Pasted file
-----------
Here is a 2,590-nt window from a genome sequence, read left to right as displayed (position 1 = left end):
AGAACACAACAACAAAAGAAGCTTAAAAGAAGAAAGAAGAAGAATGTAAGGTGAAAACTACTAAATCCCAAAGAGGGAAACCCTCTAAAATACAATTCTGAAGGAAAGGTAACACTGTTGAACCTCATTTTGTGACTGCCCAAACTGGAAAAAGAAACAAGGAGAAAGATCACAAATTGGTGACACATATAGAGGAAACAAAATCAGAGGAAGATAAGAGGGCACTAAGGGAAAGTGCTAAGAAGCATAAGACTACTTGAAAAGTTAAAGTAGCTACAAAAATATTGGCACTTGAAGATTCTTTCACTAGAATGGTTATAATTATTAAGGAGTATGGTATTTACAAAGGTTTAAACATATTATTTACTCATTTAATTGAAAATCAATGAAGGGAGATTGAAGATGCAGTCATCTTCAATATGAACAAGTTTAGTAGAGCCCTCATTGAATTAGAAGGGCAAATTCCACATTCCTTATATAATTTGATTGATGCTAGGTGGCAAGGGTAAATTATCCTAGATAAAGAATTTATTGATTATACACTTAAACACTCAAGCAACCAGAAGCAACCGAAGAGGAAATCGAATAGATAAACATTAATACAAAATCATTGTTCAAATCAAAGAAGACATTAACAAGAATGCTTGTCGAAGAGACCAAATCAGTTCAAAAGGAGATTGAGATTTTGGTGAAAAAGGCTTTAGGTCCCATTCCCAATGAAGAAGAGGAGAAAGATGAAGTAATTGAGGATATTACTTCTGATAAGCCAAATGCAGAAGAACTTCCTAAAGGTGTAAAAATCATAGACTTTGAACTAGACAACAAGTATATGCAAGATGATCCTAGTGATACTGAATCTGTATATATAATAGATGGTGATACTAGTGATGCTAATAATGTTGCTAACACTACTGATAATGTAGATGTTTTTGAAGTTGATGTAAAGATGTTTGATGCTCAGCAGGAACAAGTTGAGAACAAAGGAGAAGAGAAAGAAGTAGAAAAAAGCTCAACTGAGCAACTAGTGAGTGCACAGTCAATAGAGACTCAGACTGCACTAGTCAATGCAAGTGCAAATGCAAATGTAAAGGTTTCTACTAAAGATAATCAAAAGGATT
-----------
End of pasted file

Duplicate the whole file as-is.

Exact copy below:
Here is a 2,590-nt window from a genome sequence, read left to right as displayed (position 1 = left end):
AGAACACAACAACAAAAGAAGCTTAAAAGAAGAAAGAAGAAGAATGTAAGGTGAAAACTACTAAATCCCAAAGAGGGAAACCCTCTAAAATACAATTCTGAAGGAAAGGTAACACTGTTGAACCTCATTTTGTGACTGCCCAAACTGGAAAAAGAAACAAGGAGAAAGATCACAAATTGGTGACACATATAGAGGAAACAAAATCAGAGGAAGATAAGAGGGCACTAAGGGAAAGTGCTAAGAAGCATAAGACTACTTGAAAAGTTAAAGTAGCTACAAAAATATTGGCACTTGAAGATTCTTTCACTAGAATGGTTATAATTATTAAGGAGTATGGTATTTACAAAGGTTTAAACATATTATTTACTCATTTAATTGAAAATCAATGAAGGGAGATTGAAGATGCAGTCATCTTCAATATGAACAAGTTTAGTAGAGCCCTCATTGAATTAGAAGGGCAAATTCCACATTCCTTATATAATTTGATTGATGCTAGGTGGCAAGGGTAAATTATCCTAGATAAAGAATTTATTGATTATACACTTAAACACTCAAGCAACCAGAAGCAACCGAAGAGGAAATCGAATAGATAAACATTAATACAAAATCATTGTTCAAATCAAAGAAGACATTAACAAGAATGCTTGTCGAAGAGACCAAATCAGTTCAAAAGGAGATTGAGATTTTGGTGAAAAAGGCTTTAGGTCCCATTCCCAATGAAGAAGAGGAGAAAGATGAAGTAATTGAGGATATTACTTCTGATAAGCCAAATGCAGAAGAACTTCCTAAAGGTGTAAAAATCATAGACTTTGAACTAGACAACAAGTATATGCAAGATGATCCTAGTGATACTGAATCTGTATATATAATAGATGGTGATACTAGTGATGCTAATAATGTTGCTAACACTACTGATAATGTAGATGTTTTTGAAGTTGATGTAAAGATGTTTGATGCTCAGCAGGAACAAGTTGAGAACAAAGGAGAAGAGAAAGAAGTAGAAAAAAGCTCAACTGAGCAACTAGTGAGTGCACAGTCAATAGAGACTCAGACTGCACTAGTCAATGCAAGTGCAAATGCAAATGTAAAGGTTTCTACTAAAGATAATCAAAAGGATT